mailto: blog -at- heyrick -dot- eu
Finally, it has arrived. Three weeks of doing nothing.
Well, I lie. I have the front door to paint, maybe the windows. And there's an epic tangle of brambles that needs to be sorted. And I'm not using "epic" as hyperbole, entire civilisations are lost within those green prickled leaves.
But it is, unfortunately, a bittersweet day.
For today, last year, mom came and picked me up from work. We talked about the "you've been here ten years" gift that gave me, one of those SmartBox things which contained a voucher for a romantic meal for two (surely the most inappropriate thing imaginable for, well, me?). We went shopping. We came home.
And that was the last day that mom was mom.
Very soon she was admitted to hospital, so I spent most of last summer by myself. As you know she was treated poorly so she basically faked being better in order to get out of there. She came home for a few weeks, had one final good day outside (with a surprise visit by some friends from England (hi John!)), then it was all rapidly downhill. She went back, to a palliative care unit this time, and eventually died. Pretty much two months from now, this time last year.
But today, the end of work and the start of my holiday? The last time mom was really mom.
So, try as I might to be happy, no more alam clocks, no more worrying about this and that. I... just can't. Maybe tomorrow.
To everybody who thinks their mother is annoying
She will die.
It's unavoidable. It's how it is supposed to happen. People are born, they grow up, they make a family (creating you along the way), they get old, they die. Your story begins at the "make a family" part. You're born. You grow up. You make a family (and a new story begins). You'll get old. And you too will die. It's how it goes.
Okay, some of us fail at the "make a family" stage, but that's how it is supposed to go.
The hardest part, however, about all of this is not the actual death. It's not even the lonliness (well, for me it isn't - but then I'm an introvert so "lonely" is synonymous with "normal").
The hardest part is the realisation that all the things you wanted to say... All the things you wanted to do... The films you wanted to watch... The books you wanted to share and talk about... Hell, even the stupid stories in the news you wanted to discuss...
It's too late.
So if you have a mother that annoys you, or if you don't get on, or even if you've just drifted apart. Get over it. Because she is the one most special person in your life - being the one that created you and brought you into life.
And when she's gone, she's gone. All the could have, should have, would have counts for nothing. It's too late.
Don't let it be too late.
Please note that while I check this page every so often, I am not able to control what users write; therefore I disclaim all liability for unpleasant and/or infringing and/or defamatory material. Undesired content will be removed as soon as it is noticed. By leaving a comment, you agree not to post material that is illegal or in bad taste, and you should be aware that the time and your IP address are both recorded, should it be necessary to find out who you are. Oh, and don't bother trying to inline HTML. I'm not that stupid! ☺ ADDING COMMENTS DOES NOT WORK IF READING TRANSLATED VERSIONS.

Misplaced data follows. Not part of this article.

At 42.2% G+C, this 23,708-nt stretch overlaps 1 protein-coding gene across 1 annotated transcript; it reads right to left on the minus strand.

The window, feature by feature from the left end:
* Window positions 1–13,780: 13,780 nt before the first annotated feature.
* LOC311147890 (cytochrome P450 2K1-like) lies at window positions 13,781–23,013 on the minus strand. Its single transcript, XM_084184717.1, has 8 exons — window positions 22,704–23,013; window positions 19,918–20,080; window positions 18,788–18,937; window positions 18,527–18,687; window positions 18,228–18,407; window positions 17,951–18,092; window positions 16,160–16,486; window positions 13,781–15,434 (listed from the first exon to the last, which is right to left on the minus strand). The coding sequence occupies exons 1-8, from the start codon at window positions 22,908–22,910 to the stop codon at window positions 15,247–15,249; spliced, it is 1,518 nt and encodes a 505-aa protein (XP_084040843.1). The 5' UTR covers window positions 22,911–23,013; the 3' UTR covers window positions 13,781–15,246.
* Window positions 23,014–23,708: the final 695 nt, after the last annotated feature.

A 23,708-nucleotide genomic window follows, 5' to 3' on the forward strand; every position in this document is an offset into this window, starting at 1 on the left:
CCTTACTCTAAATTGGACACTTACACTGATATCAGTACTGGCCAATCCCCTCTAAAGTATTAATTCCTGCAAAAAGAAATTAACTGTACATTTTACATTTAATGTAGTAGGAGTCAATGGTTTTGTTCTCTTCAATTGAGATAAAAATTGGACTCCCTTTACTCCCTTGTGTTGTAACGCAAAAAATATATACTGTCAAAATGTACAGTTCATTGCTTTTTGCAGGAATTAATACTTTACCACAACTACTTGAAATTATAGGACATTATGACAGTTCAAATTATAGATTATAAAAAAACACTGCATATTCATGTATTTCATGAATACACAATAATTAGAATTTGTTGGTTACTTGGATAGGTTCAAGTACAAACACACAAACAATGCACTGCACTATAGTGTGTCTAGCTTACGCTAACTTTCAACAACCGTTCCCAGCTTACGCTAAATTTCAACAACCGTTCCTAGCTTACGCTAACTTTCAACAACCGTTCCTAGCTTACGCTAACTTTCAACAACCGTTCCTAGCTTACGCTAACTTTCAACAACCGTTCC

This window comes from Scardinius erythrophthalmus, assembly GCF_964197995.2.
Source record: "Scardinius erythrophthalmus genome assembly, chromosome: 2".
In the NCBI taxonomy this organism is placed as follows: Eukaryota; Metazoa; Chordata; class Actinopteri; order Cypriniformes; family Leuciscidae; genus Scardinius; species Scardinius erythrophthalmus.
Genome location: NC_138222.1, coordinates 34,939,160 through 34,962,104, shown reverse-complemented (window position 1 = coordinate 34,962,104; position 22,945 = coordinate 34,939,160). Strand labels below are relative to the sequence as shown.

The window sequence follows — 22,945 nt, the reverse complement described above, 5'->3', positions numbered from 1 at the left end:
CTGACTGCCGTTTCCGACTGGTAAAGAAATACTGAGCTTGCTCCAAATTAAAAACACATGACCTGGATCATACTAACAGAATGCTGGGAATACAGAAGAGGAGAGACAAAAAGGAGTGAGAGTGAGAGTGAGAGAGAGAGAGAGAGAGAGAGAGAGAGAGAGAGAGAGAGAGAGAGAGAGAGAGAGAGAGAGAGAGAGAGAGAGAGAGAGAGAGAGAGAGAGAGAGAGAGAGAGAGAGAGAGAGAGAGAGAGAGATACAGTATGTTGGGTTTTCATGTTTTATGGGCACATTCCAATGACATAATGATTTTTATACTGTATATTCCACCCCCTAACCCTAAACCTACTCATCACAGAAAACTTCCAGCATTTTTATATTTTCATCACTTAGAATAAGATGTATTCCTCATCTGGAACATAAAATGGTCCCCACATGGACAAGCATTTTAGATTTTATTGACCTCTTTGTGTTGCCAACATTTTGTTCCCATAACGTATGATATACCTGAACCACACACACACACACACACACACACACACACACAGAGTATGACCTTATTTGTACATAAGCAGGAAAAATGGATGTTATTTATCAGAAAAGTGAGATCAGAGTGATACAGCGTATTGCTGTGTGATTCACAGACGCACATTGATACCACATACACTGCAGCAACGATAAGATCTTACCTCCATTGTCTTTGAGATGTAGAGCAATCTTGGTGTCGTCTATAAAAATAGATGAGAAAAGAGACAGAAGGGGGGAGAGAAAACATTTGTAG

You can now follow comment additions with the comment RSS feed. This is distinct from the b.log RSS feed, so you can subscribe to one or both as you wish.
|Jess, 24th July 2020, 17:13|
Holy hell Rick! I come here expecting a story about tractor mower wheelies or valiant battles with weeds only to be sucker punched into tears.
|Gavin Wraith, 25th July 2020, 16:31|
We all leave things till too late. My father died in 1970 and my mother in 1995. I never thought to ask them how they met, and though I have some theories about it, it is too late to check them. So if you are young enough to have two (or more?) living parents and you are curious about how you came to be, find out while you can.
|Rick, 25th July 2020, 18:10|
Mom was doing nursing training (geriatric) in Glasgow. She was running late after a difficult day so she decided to pop into a bakery to pick up some bread to have with yesterday's soup reheated.
Enter my father, also doing nursing training, at an entirely different unit (psychiatric) who was studying his textbook so intently that he walked right into the back of her, and she was the only thing that stopped him walking into a big glass display case.
That's how they met.
Not entirely sure how it ended up with me, but that's the Meet Cute part done.
|Rick, 30th July 2020, 23:36|
Strange to think that literally a minute either side, by either of them, and they probably never would have met. And I would never have been born.
This wasn't a "high school sweethearts who knew each other from grade school" story, this is a chance meeting of a window of opportunity of maybe a minute. One. Single. Minute.
(Felicity? Marte? Find out!)
- Why I don't program for a living. (2022/08/11)
- USB MIDI for RISC OS. (2022/08/09)
- Archie - it's finally over, I went to Craon yesterday, The psychology of fleas, Vacuuming the concrete outside, Repainting the windows. (2022/08/07)
- It's the economy stupid, EDF and consent, Being nannyed by Google, Tidying up, Storms, Heat and bugs, More tidying up, Haircut. (2022/08/05)
- Yet more heat, Shrinkflation, Washing, Swallowtail caterpillar, Rees-Mogg was wrong and the folly of Brexit. (2022/08/03)
List all b.log entries
Return to the site index
PS: Don't try to be clever.
It's a simple substring match.
Last read at 14:39 on 2022/08/14.
© 2020 Rick Murray
This web page is licenced for your personal, private, non-commercial use only. No automated processing by advertising systems is permitted.
RIPA notice: No consent is given for interception of page transmission.